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TOP 500 REVIEWERVINE VOICEon 5 October 2011
Jodie Christianson (the name says it all!) is a regular underachieving kid who bunks off school to spend time with his friends climbing trees and hanging about in the woods where they find the odd jazz mag. During one of those days a lorry skids off a bridge and Jodie is seemingly crushed beneath the wreckage, but he amazes all who witness the carnage by walking out completely unscathed. His academic performance suddenly surpasses that of all his peers (including the teachers) and he learns that his parents have never had sex - there's only one (super)natural conclusion....

This is an interesting 'what if?' story which initially looks as though it is exploring how modern society would react to a second coming of Christ, but when it fails to be reported in the media you realise that this was something expected, an event which has been prepared for - there's a contingency plan in place and the plot thickens.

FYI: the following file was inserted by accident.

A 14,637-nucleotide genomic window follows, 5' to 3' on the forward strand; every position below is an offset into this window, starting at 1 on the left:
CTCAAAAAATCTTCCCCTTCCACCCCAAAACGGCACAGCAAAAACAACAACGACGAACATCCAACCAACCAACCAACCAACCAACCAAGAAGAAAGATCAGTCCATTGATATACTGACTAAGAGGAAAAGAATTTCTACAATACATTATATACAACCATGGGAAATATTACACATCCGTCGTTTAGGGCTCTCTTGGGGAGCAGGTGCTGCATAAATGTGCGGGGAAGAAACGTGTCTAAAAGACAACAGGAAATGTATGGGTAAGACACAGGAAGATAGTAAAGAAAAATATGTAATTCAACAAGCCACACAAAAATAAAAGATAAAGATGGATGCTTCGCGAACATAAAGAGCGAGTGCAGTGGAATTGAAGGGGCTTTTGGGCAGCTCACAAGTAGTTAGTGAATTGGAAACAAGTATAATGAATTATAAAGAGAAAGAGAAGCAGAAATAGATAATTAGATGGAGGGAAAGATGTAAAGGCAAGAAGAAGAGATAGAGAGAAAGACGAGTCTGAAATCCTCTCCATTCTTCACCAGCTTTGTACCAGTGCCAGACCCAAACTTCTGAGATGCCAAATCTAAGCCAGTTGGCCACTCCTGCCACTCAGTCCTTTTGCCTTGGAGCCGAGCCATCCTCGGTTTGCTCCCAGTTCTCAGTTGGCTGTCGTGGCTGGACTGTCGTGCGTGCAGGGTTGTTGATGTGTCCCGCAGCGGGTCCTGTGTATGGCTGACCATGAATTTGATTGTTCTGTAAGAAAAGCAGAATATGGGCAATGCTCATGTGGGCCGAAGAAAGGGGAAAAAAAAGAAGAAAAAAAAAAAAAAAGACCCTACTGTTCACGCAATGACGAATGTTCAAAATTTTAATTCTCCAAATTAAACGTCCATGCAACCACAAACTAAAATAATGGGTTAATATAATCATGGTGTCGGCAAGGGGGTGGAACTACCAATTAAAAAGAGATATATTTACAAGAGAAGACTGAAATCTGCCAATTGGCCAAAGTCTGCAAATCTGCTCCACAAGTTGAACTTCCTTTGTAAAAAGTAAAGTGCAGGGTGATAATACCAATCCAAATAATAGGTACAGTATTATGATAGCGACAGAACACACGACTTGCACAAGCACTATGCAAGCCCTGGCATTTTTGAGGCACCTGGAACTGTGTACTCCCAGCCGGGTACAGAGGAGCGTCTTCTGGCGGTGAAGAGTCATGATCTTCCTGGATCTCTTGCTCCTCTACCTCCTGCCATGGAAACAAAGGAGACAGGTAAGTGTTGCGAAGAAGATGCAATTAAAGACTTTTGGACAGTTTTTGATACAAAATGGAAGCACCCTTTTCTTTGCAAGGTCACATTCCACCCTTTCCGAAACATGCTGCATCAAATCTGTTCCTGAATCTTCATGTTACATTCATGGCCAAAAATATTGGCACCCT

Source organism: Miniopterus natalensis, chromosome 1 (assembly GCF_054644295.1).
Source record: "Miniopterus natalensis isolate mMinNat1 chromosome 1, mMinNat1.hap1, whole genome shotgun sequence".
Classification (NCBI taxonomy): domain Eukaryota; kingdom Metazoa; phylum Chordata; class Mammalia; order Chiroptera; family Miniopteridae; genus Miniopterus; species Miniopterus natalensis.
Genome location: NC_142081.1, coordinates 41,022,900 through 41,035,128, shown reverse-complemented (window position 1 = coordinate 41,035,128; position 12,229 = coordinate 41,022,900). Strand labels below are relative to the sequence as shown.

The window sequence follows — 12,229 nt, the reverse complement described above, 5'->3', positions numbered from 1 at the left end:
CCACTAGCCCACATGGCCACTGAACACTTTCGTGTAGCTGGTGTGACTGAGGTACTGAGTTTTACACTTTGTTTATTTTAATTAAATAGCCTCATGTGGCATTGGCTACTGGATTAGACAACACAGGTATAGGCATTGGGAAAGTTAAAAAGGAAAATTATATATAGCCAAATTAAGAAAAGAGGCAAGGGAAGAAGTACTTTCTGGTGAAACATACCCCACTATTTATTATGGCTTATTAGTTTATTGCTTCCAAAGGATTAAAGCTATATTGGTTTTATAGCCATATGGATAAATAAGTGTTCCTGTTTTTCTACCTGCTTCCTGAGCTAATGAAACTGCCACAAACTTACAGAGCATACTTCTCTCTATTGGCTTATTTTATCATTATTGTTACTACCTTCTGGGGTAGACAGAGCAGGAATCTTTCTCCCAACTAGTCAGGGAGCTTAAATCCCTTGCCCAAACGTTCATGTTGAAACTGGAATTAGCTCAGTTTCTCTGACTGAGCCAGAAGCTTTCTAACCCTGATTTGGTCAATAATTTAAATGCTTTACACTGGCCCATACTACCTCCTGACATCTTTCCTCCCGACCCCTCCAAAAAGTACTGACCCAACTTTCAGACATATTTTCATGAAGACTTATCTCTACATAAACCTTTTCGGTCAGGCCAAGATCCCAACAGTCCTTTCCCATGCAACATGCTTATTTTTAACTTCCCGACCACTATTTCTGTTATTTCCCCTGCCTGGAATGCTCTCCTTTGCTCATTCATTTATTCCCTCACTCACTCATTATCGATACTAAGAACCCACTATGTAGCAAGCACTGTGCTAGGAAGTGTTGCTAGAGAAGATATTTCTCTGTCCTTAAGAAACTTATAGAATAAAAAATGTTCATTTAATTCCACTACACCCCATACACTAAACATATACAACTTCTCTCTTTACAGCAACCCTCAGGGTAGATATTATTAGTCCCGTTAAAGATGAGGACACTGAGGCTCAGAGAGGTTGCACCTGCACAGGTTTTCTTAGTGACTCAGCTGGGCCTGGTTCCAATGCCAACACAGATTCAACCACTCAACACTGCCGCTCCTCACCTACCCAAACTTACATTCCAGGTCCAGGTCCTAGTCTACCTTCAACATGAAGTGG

Millar usually manages to ground his characters in reality and it allows you to connect with them, American Jesus is no exception and even though Jodie can perform miracles, he still feels very much like the sort of kid who could have been at your school. This is quite a short volume but the main characters have depth and don't feel contrived for the convenience of the story. The bitter priest who is questioning his faith is handled well and brings a gritty element to the plot, his background provides him with a reason to have lost faith - and the arrival of a new Messiah is more of a reminder of what is wrong with the world rather than a relief. The first part of American Jesus covers the sort of events you'd expect but there are darker moments lurking beneath the main story and these build to a rather nice twist at the end. The story doesn't conclude in this book - I'd probably give it 5 stars if it did (and the same quality was maintained), you are left dangling and as yet there isn't a second part though I've heard the plan is for this to form the first part of a trilogy (and perhaps a film too).